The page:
Red Flags – (running together with Child Sexual Abuse)

Red Flags

http://avoicereclaimed.com/2019/01/13/red-flags/
— Read on avoicereclaimed.com/2019/01/13/red-flags/

It can be difficult, at the outset of a relationship, to predict whether a prospective partner will become abusive.  However, there are certain danger signals which, in combination, should not be ignored.  These involve embarrassment/criticism, control/manipulation, isolation, blame, threats, and violence.

Here is a list of “red flags” [1][2]:

Embarrassment/Criticism

• A partner who regularly disparages your friends, family, ideas, and goals.

• A partner who deliberately embarrasses and insults you.  Such a partner may humiliate you in public, or criticize you viciously in private.  He or she may attack your looks or your parenting skills, as a means of undermining your confidence.

Control/Manipulation

• A partner who prevents you from making decisions. This interference may, at first, be as simple as telling you what you can and cannot wear to work.

• A partner who is extremely jealous and possessive.  Such a partner continually tracks where you go, whom you meet, and what you do.  He or she may expect to you check in, throughout the day, and spend every moment of your free time with him/her.

• A partner with a hair-trigger temper. You walk on eggshells to keep the peace.

• A partner who takes your money or refuses to provide you necessary income for expenses.

• A partner who plays “mind games” to make you feel guilty.  Such a partner may, for instance, threaten to commit suicide if you leave him or her.

• A partner who pressures you to have sex, or to engage in a type of sexual activity with which you are not comfortable.

• A partner who prevents you from using birth control.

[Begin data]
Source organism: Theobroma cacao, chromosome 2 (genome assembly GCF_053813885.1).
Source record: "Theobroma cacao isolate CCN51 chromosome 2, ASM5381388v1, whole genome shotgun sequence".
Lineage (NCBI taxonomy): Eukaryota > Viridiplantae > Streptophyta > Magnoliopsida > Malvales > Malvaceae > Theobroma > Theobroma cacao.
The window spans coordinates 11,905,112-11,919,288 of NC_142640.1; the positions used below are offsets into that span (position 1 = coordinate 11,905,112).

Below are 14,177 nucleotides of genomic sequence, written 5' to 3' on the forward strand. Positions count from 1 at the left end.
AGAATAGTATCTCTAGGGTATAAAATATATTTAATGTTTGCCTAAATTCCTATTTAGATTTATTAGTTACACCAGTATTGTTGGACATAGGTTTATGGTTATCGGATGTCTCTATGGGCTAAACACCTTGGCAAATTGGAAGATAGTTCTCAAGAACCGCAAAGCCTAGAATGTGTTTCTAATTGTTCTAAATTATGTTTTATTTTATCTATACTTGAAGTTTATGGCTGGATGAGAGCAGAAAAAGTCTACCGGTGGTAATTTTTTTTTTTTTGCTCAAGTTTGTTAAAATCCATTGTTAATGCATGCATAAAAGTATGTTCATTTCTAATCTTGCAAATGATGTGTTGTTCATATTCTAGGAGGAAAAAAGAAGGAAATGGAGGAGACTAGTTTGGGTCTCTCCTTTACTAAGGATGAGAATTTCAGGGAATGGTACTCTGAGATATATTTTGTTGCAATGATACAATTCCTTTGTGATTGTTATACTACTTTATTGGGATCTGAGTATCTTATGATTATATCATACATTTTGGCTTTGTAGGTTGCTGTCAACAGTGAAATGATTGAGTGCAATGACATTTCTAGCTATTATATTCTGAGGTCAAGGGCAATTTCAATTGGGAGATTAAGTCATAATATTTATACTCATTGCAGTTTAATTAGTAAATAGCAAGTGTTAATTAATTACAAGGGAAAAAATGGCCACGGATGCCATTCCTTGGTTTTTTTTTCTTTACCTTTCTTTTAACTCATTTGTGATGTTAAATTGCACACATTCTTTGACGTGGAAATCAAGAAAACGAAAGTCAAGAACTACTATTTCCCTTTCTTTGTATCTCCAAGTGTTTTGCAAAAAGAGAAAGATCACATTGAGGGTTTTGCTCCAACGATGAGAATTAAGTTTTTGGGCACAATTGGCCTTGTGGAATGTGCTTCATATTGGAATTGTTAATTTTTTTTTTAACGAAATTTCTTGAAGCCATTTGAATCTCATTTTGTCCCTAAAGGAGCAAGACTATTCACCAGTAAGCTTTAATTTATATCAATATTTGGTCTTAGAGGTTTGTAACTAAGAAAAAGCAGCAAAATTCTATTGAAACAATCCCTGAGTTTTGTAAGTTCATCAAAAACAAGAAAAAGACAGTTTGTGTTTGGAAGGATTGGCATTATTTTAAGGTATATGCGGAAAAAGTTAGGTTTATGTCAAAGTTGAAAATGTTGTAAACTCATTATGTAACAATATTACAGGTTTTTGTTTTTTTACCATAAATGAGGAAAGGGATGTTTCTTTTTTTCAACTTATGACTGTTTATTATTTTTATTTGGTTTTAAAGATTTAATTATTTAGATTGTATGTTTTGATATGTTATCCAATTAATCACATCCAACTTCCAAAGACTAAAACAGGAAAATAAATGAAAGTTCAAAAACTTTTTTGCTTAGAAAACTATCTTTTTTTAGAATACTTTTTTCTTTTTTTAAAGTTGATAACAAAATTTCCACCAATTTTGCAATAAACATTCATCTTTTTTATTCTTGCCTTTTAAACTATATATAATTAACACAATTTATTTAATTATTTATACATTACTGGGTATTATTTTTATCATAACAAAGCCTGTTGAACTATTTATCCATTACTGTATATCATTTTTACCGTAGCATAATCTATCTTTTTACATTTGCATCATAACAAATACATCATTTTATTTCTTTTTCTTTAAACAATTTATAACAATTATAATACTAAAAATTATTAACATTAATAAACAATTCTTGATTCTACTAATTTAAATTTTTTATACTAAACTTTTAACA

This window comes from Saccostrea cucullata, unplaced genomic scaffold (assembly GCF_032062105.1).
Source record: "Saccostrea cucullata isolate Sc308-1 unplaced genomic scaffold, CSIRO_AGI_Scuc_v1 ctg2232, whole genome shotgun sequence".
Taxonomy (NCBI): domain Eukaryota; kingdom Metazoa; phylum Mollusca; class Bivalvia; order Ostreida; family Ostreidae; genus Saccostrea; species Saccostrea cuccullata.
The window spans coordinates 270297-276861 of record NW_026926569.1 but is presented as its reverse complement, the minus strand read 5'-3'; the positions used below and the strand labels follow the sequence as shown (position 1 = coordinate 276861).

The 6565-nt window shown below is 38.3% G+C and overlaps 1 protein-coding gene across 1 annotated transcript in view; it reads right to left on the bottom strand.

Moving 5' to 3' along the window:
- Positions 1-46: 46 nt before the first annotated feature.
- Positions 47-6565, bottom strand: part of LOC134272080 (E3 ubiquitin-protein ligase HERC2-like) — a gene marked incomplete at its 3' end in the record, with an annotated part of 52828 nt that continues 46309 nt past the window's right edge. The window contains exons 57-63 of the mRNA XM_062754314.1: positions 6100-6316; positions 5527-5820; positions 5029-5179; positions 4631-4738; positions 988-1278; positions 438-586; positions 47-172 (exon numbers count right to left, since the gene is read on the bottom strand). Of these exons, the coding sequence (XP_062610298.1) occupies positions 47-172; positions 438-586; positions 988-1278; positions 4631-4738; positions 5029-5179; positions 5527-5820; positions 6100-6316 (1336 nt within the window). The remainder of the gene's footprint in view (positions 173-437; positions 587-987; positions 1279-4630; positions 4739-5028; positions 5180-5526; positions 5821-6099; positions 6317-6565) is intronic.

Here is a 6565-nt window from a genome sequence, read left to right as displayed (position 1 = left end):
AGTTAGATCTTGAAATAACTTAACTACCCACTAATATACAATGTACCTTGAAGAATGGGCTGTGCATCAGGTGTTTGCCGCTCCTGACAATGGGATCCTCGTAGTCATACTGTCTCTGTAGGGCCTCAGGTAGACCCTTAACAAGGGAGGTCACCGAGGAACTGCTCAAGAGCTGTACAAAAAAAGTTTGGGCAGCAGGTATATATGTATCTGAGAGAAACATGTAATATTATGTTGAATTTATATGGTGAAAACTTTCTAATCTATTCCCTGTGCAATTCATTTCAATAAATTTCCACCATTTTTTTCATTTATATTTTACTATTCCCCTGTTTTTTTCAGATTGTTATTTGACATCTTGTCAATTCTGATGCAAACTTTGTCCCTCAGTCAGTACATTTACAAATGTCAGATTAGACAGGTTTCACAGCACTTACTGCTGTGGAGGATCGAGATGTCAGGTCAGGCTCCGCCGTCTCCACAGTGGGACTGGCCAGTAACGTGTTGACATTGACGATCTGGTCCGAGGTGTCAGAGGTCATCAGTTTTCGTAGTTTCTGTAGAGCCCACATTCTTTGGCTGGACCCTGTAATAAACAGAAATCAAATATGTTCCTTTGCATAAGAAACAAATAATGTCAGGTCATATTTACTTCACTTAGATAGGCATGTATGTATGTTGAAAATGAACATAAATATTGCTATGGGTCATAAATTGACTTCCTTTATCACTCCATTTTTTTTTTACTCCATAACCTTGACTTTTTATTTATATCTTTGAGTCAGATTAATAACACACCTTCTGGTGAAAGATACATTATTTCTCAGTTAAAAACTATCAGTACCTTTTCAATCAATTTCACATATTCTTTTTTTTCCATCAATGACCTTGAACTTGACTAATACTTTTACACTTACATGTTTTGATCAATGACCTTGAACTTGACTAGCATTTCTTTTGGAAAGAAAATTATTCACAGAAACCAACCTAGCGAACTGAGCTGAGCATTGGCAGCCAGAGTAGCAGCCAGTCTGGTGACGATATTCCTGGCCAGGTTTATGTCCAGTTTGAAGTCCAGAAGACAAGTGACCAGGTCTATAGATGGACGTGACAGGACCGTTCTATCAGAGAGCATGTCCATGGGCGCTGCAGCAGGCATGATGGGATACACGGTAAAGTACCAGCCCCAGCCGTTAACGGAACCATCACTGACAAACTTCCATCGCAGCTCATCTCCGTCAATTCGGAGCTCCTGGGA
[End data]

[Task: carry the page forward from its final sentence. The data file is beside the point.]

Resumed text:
• A partner who pressures you to use drugs or alcohol.

Isolation

• A partner who discourages or prevents you from seeing friends and family.  Such a partner may begin by fielding the phone calls intended for you, then distort or fail to relay the messages left for you.

• A partner who prevents you from going to work or school.

Blame

• A partner who refuses to take responsibility for his/her own actions and failures.

• A partner who blames you for his/her drug or alcohol abuse (and even his/her boss’ behavior).

• A partner who pretends the abuse is not taking place or blames you for it.

Threats

• A partner who glares at you in a threatening manner, or acts in a way that frightens you.  Such a partner may, for instance, brandish a gun or knife in your presence.  He or she may drive at a dangerously high speed with you in the vehicle, despite your pleas to stop.

• A partner who threatens to hurt or kill your pets.

• A partner who threatens to hurt or kill your children, or take custody of them away from you.

• A partner who threatens to hurt or kill you.

Violence

• A partner who destroys your property.  This may take the form of slashing your clothes or harming a pet.

• A partner who shoves, slaps, chokes, punches, or hits you or your children with an object.

• A partner who attempts to prevent you from pressing criminal charges for abuse.

The tragic fact is that domestic abuse ends in death, in all too many cases.  Forewarned is forearmed.

[1]  National Domestic Violence Hotline, “Know the Red Flags of Abuse”,  https://www.thehotline.org/2012/09/11/red-flags-of-abuse/.

[2]  New Hope for Women, “Red Flags for Domestic Abuse”, http://www.newhopeforwomen.org/red-flags-for-domestic-abuse.

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Brisbane ex-principal’s role in Anglican Diocese response to child abuse probed